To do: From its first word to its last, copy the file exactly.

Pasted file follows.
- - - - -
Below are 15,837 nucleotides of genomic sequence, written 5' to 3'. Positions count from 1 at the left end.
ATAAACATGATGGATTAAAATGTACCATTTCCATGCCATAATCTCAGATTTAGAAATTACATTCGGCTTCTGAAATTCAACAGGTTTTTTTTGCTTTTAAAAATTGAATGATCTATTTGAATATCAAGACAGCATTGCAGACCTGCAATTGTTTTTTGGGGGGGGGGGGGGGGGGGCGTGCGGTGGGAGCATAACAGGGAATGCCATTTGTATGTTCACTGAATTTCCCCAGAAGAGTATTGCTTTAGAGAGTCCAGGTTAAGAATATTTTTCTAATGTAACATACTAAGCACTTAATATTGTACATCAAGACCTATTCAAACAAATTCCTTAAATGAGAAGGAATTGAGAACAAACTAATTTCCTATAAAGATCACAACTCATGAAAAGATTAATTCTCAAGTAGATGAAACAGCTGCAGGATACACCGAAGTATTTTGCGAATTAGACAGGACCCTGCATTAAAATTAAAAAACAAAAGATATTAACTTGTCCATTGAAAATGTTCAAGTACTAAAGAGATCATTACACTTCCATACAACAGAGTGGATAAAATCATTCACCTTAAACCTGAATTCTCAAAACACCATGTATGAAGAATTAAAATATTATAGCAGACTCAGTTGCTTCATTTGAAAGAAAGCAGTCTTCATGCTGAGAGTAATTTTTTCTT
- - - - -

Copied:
Below are 15,837 nucleotides of genomic sequence, written 5' to 3'. Positions count from 1 at the left end.
ATAAACATGATGGATTAAAATGTACCATTTCCATGCCATAATCTCAGATTTAGAAATTACATTCGGCTTCTGAAATTCAACAGGTTTTTTTTGCTTTTAAAAATTGAATGATCTATTTGAATATCAAGACAGCATTGCAGACCTGCAATTGTTTTTTGGGGGGGGGGGGGGGGGGGCGTGCGGTGGGAGCATAACAGGGAATGCCATTTGTATGTTCACTGAATTTCCCCAGAAGAGTATTGCTTTAGAGAGTCCAGGTTAAGAATATTTTTCTAATGTAACATACTAAGCACTTAATATTGTACATCAAGACCTATTCAAACAAATTCCTTAAATGAGAAGGAATTGAGAACAAACTAATTTCCTATAAAGATCACAACTCATGAAAAGATTAATTCTCAAGTAGATGAAACAGCTGCAGGATACACCGAAGTATTTTGCGAATTAGACAGGACCCTGCATTAAAATTAAAAAACAAAAGATATTAACTTGTCCATTGAAAATGTTCAAGTACTAAAGAGATCATTACACTTCCATACAACAGAGTGGATAAAATCATTCACCTTAAACCTGAATTCTCAAAACACCATGTATGAAGAATTAAAATATTATAGCAGACTCAGTTGCTTCATTTGAAAGAAAGCAGTCTTCATGCTGAGAGTAATTTTTTCTT